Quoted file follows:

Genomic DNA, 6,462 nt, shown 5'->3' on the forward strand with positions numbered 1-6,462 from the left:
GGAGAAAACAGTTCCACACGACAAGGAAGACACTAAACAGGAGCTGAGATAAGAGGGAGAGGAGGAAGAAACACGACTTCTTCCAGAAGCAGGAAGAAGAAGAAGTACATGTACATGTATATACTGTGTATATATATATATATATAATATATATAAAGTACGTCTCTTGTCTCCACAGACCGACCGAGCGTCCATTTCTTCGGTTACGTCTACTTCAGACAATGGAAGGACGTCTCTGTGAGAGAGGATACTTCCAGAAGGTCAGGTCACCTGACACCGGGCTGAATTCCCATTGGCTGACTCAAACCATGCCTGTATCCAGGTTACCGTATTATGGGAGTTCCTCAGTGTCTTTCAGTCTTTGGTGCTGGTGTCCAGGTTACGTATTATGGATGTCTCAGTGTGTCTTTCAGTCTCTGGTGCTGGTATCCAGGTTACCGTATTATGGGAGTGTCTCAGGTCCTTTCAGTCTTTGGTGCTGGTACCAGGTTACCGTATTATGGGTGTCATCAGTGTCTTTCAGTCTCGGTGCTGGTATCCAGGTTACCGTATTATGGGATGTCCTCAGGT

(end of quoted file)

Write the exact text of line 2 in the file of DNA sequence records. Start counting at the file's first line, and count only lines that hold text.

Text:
GGAGAAAACAGTTCCACACGACAAGGAAGACACTAAACAGGAGCTGAGATAAGAGGGAGAGGAGGAAGAAACACGACTTCTTCCAGAAGCAGGAAGAAGAAGAAGTACATGTACATGTATATACTGTGTATATATATATATATATAATATATATAAAGTACGTCTCTTGTCTCCACAGACCGACCGAGCGTCCATTTCTTCGGTTACGTCTACTTCAGACAATGGAAGGACGTCTCTGTGAGAGAGGATACTTCCAGAAGGTCAGGTCACCTGACACCGGGCTGAATTCCCATTGGCTGACTCAAACCATGCCTGTATCCAGGTTACCGTATTATGGGAGTTCCTCAGTGTCTTTCAGTCTTTGGTGCTGGTGTCCAGGTTACGTATTATGGATGTCTCAGTGTGTCTTTCAGTCTCTGGTGCTGGTATCCAGGTTACCGTATTATGGGAGTGTCTCAGGTCCTTTCAGTCTTTGGTGCTGGTACCAGGTTACCGTATTATGGGTGTCATCAGTGTCTTTCAGTCTCGGTGCTGGTATCCAGGTTACCGTATTATGGGATGTCCTCAGGT